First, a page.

In one example of this type of attack, several GBs of data along with their entire contact database was stolen from a victim’s email and cloud repositories connected to their professional and personal accounts. As part of their extortion efforts, the threat actors targeted the victim’s extended family, including minors, with threats to expose sensitive information about their relative.

The Rise of Cloud and Its Impact on Tactics 

This development in behavior is partially fueled by the way in which organizations manage their data, specifically, their increased reliance on cloud storage solutions. Such solutions are typically available via single sign-on (SSO), so users only have to log in once and are then given access to a variety of systems under the same set of credentials. The increase in SSO usage has raised the value of business account credentials, which grant wide access to attackers when compromised.

It is also a significant shift because phishing attacks against cloud-based email systems represent a challenge for most anti-virus and endpoint protection software. Cloud systems require a different set of security controls, and there’s some confusion around the responsibilities of the client organization and those of the cloud providers. Once stolen, credentials may lead to successful authentication in the eyes of most security controls, even though the new login may come from an entirely different country.

Invisible Extortion Attacks: Challenges Ahead

However, this new exploit highlights the need for additional security in email platforms and cloud solutions and the crucial role of MFA and IAM. Organizations must layer protections around their credentials by leveraging token- or hardware-based authentication. Additionally, beyond identifying whether a login used correct credentials and authentication code, organizations must have the ability to pinpoint when users commonly working from one country in normal work hours log in from the opposite side of the world during unusual hours.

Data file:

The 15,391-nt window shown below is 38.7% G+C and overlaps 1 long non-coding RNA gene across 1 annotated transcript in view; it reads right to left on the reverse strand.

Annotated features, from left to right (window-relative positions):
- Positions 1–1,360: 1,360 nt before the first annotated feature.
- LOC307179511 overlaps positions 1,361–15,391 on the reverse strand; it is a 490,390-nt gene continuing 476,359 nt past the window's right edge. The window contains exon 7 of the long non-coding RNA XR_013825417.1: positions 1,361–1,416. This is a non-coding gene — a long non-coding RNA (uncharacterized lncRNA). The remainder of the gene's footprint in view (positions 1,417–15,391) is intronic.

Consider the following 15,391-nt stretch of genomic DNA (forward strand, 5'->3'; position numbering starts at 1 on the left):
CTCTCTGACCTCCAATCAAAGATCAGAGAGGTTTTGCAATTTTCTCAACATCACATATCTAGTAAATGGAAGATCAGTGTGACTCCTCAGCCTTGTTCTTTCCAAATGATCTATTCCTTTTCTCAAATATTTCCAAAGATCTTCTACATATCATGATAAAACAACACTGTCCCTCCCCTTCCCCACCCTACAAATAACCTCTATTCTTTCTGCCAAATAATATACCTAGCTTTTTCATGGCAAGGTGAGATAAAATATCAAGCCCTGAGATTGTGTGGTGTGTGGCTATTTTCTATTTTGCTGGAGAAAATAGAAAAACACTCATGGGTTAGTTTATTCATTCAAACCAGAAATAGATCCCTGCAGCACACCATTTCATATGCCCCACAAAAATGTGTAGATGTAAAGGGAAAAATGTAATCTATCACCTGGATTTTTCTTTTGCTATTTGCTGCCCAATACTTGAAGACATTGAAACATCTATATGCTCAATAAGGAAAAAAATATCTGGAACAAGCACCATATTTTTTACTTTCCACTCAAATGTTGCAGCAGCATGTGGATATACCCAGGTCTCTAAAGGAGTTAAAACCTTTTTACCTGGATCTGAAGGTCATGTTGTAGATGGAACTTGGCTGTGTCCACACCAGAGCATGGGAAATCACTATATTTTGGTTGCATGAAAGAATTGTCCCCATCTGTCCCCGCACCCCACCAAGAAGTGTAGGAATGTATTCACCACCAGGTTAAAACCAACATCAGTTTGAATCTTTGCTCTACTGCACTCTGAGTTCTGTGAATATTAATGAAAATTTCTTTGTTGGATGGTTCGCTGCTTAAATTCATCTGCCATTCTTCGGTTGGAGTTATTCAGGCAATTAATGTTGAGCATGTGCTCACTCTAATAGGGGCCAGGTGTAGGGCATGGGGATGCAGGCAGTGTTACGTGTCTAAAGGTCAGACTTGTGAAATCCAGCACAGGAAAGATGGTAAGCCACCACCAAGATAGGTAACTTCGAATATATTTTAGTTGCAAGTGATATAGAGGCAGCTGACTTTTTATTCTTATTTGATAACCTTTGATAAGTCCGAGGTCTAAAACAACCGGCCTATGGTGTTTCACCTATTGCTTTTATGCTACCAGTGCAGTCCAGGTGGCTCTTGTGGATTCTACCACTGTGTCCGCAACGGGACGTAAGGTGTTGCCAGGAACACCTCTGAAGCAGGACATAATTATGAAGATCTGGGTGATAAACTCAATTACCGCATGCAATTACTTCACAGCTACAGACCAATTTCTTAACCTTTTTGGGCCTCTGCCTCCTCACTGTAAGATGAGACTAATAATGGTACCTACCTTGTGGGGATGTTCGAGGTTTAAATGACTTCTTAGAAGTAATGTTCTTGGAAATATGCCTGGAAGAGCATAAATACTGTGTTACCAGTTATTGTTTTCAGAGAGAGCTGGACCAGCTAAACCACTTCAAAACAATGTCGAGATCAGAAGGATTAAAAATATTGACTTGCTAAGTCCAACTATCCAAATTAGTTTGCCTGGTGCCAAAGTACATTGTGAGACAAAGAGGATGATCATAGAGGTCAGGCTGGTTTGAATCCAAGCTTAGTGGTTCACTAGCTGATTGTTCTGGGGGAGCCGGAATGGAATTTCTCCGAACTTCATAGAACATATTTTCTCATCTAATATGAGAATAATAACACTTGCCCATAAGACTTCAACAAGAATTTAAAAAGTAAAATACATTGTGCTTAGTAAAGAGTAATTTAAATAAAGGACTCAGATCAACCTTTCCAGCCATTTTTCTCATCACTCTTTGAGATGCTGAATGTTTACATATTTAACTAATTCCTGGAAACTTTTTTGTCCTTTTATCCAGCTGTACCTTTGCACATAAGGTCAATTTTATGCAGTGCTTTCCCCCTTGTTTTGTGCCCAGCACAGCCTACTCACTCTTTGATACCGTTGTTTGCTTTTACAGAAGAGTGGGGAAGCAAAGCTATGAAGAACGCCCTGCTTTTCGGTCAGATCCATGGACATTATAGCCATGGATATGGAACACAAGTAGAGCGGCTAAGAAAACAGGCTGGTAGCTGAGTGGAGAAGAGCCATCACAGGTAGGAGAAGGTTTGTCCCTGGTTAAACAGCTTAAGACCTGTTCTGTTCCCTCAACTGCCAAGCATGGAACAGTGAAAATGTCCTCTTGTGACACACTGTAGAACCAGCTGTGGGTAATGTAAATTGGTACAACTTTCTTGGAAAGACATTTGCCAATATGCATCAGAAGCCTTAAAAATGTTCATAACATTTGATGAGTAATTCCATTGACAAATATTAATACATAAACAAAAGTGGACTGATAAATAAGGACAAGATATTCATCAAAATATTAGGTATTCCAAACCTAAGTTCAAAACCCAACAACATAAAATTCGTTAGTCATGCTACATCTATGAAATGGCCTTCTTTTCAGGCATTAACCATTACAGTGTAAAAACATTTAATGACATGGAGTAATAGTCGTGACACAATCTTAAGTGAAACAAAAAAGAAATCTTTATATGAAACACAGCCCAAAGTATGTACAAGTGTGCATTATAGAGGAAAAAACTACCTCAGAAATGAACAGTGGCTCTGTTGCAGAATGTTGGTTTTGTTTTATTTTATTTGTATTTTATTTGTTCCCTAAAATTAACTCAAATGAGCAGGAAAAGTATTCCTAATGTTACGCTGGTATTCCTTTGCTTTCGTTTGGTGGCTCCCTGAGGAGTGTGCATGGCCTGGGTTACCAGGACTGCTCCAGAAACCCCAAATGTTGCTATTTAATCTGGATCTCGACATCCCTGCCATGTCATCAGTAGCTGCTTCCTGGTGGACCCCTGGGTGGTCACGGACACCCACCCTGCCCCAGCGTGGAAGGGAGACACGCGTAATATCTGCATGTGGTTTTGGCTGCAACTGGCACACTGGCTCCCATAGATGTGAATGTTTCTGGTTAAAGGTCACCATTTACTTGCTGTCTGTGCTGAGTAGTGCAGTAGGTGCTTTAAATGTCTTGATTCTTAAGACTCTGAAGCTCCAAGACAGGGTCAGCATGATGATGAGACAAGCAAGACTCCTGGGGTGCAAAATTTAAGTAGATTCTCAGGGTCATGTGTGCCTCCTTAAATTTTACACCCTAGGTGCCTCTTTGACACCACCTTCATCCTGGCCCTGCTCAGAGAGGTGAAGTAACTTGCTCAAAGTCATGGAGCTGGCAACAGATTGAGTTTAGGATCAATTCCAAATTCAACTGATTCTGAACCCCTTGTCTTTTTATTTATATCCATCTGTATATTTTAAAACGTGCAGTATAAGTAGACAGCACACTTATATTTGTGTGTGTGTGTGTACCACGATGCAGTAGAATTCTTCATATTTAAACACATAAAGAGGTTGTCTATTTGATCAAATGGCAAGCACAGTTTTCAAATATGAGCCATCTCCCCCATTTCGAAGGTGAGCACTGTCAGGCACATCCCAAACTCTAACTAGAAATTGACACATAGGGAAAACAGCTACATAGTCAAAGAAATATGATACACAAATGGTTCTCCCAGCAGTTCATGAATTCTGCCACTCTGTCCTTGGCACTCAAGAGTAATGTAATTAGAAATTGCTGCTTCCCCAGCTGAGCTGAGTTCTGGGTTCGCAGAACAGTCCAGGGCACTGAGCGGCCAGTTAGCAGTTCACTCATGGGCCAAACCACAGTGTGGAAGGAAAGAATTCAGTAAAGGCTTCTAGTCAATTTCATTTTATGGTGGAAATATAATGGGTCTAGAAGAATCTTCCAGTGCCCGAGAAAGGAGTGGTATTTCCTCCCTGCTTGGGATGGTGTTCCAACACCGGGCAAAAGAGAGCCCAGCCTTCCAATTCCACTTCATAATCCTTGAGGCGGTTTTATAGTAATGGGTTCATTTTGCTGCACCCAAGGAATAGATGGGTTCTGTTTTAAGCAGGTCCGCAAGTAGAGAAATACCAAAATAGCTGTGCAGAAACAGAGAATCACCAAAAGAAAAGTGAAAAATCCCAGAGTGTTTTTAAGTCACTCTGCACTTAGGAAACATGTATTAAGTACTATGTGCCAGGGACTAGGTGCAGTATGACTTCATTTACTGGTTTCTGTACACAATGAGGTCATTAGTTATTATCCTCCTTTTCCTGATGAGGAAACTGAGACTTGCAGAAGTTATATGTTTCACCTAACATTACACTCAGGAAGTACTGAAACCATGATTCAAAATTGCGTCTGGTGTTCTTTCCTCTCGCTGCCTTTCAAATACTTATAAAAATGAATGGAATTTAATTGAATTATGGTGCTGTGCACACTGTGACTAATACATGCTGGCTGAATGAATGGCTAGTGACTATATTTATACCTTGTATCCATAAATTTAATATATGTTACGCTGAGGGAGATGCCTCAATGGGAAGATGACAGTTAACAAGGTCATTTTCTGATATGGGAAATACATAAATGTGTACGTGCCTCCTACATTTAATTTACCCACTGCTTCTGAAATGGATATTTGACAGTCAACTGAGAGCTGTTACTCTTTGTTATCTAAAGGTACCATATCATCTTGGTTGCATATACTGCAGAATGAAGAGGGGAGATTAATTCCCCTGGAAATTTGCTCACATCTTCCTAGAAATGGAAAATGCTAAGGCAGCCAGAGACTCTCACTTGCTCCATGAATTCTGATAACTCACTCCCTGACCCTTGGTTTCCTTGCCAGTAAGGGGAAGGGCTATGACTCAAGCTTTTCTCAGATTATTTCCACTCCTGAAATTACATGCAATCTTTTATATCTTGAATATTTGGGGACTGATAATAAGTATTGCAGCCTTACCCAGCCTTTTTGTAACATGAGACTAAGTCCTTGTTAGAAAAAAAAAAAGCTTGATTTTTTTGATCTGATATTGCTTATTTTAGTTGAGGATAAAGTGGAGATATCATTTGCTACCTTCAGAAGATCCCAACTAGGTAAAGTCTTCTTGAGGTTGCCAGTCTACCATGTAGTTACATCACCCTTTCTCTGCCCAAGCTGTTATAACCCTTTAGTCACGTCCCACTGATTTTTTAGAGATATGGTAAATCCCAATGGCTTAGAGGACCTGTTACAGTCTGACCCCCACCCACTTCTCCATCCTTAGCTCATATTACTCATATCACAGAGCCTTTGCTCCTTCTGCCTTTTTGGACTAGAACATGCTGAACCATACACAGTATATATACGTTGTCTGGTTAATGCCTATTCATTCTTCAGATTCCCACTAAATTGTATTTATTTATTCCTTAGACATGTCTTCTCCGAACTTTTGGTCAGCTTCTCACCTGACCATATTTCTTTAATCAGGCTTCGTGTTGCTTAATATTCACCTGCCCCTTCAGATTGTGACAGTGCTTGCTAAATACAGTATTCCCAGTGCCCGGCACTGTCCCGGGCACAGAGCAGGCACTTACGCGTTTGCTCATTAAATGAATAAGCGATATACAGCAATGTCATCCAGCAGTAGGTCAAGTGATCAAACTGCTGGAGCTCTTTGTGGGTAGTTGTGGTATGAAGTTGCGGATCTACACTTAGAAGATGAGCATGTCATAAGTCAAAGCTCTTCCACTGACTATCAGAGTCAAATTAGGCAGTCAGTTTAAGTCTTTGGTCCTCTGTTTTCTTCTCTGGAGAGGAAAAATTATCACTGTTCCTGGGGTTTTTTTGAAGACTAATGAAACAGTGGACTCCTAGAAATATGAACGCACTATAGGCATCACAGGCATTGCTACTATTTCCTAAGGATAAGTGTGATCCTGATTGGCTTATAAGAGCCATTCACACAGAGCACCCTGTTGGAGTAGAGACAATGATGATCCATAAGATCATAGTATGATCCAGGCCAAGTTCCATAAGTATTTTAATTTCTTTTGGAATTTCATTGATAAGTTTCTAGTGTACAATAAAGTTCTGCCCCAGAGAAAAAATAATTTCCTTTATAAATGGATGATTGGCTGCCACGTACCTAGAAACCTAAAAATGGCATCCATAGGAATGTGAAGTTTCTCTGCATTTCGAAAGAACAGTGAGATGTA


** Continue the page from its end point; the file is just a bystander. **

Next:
Below are ways to improve email hygiene to soften the blow: 

  • Archive emails every three to six months if allowable for your business needs 
  • Utilize password managers 
  • Enable MFA 
  • Use secure methods for sharing information and credentials
  • Manage privilege access and disable legacy protocols as needed 
  • Provide security training to identify and report suspicious activity 
 

Due to the slow adoption of MFA and IAM controls and the rapid adoption of cloud-based systems, Kroll anticipates an increase in the frequency and severity of these types of aggressive extortion attacks in which no encryption occurs. They require much less technical prowess from attackers and can still generate significant payouts due to the amount of and sensitivity of the data exfiltrated. While the change is concerning, there are steps that organizations can take now to mitigate some of the risks of this new pattern of behavior, starting with a re-evaluation of 10 essential cyber security controls and considering the deployment of more robust cloud security controls as part of a managed detection and response solution.